As he walked off the field, head down, oblivious, the crowd jeers turned into cheers. He waited until they grew louder and finally acknowledged us like the king he already was. It took him a second and we were all his forever.
Pelé, arguably football’s greatest player, had come to my hometown to play against my team. The rough first half had just ended, with no fancy plays or memorable greatness. Just another mid-week league game, in a cold and unforgiving winter. No other redeeming memory to speak of.
But no ordinary knight was among us that night. And he acted the part with style.
Sport fans are rude, raw, irrational the world over. Crude emotions always trace them, but civility is left out at the turnstiles. Just like at the Parthenon: Christians and pagans crowd the pit but to the beasts belongs the hour.
The land of the “jogo bonito” is no exception in this world of unbounded brutality. The exquisite touch of skills, the artistry with the ball have their own bizarro mirror reflected at the bleaches, all screams and cursing and obscene gestures to match.
Let’s not get into the urine-bag throwing at random, the foul smelling bathrooms, the fights that break at chance between rivaling factions. And the slurs throw at women, let’s just not go there.
In such a cold and raining Wednesday, as only a place too close to Antarctica can be, 30 thousand or so of us were braving elements and matching odds but for a glimpse of a special player, to whom songs and toasts and accolades are still being raised.
Chanting our undying commitment to follow our blue team until the end of the world and back, that’s where we were this very night. That and for a chance to see how memories are built to last.
Ours was the no-nonsense team, the one that made its name an equal to the German blitzkrieg. We kick the ball and the opponent with the same gusto we keep an eye on the result. All else is fancy schmancy and we’ve no flair or patience for that.
It was 1969 and Pelé had already won two world championships with the national team. By then though, he was close to retirement, his great glory days left smashed in the fields of England three years earlier. For all it counted, he had nothing else to prove and a lot of reasons to just fade away.
No one knew then that a year later, he’d rise and enchant the world all over again. Football is a game for the minute. All else if for history books and they all were not yet written that night.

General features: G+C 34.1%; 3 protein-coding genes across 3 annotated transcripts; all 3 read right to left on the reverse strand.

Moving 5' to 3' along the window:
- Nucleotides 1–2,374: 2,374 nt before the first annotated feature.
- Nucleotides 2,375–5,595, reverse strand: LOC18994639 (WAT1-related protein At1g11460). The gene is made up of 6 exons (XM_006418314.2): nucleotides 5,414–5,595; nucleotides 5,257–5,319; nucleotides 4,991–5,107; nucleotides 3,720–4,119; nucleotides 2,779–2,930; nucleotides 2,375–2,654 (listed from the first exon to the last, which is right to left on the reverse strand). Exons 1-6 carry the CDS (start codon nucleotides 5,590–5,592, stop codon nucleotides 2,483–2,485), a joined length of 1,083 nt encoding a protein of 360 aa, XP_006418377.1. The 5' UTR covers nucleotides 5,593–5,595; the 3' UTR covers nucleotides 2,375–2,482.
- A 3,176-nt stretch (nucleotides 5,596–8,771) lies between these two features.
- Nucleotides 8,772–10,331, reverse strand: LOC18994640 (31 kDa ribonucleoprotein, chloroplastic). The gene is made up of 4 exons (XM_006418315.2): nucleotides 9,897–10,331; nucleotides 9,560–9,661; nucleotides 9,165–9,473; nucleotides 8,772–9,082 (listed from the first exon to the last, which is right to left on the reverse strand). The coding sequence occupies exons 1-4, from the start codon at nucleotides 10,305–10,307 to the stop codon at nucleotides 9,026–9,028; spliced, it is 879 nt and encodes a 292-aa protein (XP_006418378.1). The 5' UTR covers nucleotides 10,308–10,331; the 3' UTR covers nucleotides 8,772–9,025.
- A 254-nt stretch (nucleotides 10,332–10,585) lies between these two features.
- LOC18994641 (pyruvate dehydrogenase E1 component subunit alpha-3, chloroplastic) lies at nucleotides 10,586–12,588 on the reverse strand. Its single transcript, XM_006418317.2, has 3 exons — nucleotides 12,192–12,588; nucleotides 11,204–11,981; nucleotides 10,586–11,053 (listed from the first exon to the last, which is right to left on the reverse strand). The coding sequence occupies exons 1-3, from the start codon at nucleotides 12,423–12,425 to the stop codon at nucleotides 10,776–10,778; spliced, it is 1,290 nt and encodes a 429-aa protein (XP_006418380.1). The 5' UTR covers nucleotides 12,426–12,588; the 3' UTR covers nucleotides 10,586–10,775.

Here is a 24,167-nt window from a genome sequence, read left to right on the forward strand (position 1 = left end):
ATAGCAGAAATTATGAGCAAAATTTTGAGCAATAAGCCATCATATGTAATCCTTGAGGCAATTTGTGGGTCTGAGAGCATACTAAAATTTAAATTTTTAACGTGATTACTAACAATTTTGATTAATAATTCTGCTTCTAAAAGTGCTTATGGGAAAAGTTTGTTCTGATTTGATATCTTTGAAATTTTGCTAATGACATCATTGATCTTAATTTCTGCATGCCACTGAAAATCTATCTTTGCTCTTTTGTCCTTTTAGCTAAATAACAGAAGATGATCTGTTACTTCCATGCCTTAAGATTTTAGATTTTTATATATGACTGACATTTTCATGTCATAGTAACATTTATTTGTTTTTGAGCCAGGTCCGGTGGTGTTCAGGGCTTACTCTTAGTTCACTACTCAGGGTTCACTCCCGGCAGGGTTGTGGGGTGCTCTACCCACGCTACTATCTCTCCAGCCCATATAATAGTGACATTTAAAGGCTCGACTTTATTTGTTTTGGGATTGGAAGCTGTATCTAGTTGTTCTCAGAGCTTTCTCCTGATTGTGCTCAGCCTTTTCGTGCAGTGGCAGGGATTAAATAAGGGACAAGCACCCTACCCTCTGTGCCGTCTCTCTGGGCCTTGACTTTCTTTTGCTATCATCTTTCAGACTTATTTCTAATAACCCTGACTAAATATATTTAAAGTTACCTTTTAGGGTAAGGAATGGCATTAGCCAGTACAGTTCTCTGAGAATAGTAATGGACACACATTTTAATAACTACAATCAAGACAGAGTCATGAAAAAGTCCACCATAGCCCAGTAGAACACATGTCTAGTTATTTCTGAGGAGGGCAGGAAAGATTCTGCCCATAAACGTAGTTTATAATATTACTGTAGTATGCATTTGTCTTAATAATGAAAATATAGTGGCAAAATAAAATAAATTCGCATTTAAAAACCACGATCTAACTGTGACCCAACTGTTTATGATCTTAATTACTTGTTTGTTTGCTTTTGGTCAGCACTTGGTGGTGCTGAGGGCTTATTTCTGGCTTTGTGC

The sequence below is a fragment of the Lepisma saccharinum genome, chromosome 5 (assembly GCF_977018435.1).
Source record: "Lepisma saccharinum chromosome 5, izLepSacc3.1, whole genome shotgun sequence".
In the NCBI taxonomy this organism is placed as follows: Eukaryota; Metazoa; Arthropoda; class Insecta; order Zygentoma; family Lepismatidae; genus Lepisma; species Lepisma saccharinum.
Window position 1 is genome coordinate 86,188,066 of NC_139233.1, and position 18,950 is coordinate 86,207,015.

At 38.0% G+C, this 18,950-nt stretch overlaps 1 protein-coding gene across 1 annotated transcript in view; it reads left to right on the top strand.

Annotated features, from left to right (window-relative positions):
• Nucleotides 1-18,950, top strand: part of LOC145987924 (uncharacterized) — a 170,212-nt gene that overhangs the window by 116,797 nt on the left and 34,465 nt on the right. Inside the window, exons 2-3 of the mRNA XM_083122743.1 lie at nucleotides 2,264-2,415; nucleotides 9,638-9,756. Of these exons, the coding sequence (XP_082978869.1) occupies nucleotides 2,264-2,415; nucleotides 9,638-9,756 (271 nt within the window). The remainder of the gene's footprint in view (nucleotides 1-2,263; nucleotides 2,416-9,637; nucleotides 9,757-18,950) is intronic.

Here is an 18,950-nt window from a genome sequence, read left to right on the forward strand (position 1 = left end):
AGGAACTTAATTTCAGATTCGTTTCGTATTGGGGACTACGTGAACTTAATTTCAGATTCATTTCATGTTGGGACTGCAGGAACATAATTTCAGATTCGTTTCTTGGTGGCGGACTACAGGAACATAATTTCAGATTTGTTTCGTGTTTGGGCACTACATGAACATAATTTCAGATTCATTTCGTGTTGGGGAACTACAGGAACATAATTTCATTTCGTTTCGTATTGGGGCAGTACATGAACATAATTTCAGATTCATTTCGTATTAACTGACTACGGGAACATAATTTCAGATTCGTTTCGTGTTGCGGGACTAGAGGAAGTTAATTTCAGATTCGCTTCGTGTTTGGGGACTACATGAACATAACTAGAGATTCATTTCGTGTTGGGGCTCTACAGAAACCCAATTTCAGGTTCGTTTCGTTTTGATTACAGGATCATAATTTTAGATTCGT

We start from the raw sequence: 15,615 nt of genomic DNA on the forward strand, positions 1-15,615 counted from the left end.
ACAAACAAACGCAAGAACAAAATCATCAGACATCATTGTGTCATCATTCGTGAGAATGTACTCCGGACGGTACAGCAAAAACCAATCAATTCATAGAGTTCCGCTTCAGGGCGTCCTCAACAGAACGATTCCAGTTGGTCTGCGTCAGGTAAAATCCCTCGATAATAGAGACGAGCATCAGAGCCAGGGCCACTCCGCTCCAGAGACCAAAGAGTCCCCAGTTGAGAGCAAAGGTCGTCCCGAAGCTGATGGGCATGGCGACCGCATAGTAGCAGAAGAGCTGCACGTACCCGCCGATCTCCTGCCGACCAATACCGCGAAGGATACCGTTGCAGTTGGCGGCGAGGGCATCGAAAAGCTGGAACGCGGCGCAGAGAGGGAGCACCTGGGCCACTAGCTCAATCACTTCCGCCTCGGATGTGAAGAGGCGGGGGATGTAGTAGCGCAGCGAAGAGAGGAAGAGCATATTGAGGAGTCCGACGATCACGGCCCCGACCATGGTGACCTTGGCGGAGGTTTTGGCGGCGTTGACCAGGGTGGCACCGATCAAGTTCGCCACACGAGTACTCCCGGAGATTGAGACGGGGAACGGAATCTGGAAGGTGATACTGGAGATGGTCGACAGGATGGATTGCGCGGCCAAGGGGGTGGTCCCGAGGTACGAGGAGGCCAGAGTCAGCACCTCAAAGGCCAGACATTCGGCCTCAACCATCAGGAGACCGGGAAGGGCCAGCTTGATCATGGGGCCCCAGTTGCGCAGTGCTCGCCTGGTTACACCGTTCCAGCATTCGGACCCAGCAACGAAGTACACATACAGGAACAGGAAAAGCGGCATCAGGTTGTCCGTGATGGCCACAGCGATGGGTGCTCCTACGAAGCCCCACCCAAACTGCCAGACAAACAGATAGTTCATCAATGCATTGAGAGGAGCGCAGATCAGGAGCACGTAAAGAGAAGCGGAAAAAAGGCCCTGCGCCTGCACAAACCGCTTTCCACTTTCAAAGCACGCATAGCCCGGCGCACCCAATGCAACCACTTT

His team, Santos, was also fading fast. For all we knew, this was not a game for the ages. It all looked rather moldy and out of shape or focus. By the middle half, I was already thinking on my way home, some warm milk, the homework I never got to finish. But not for him, for sure. A lot was left to reach inside and offer to this unknown bunch. And we’ll get to see it, one way or another.
He may have managed some little plays, some sudden touches or phantom moves. Not much came out of that soaked pitch that night. But there was a moment I’ll need to die to forget.
First half is over. No score on the board. We’re standing above the visitor team’s lockers. The herd mentality was at full motion. So was the cursing and the peeing and the motto, always cheer the local team, and give hell to the adversary. And it can all be very loud.
So here he comes. The one who’d draw up Brazil to the map of the world, with a smile. No one else did it like him, this black dude from poor slums, who rose way past us and made his mark our own.
The rowdy crowd roars as he walks very slowly, fully aware of what kind of lion is about to be tamed tonight, as it always is whenever his team is the enemy.
He’s walking and being booed, cursed, trashed as if he has no business being there.
But just before ducking into the underground rooms, he stops and surveys his minions. The face-off takes a few seconds. His sworn enemies are caught in silence and lay down all weapons.
A moment worthier than the game’s score or the freezing rain, it’s singed on my itchy eyes, burned in my faulty memory. He looked at us and we bowed in awe: this is King Pelé and we’re nothing more than his subjects.
For all it’s worth, we could’ve lost that game. Nothing could’ve topped the experience to this rag-tag brood. One look of his and we were won over. One look to last for all the time we have left.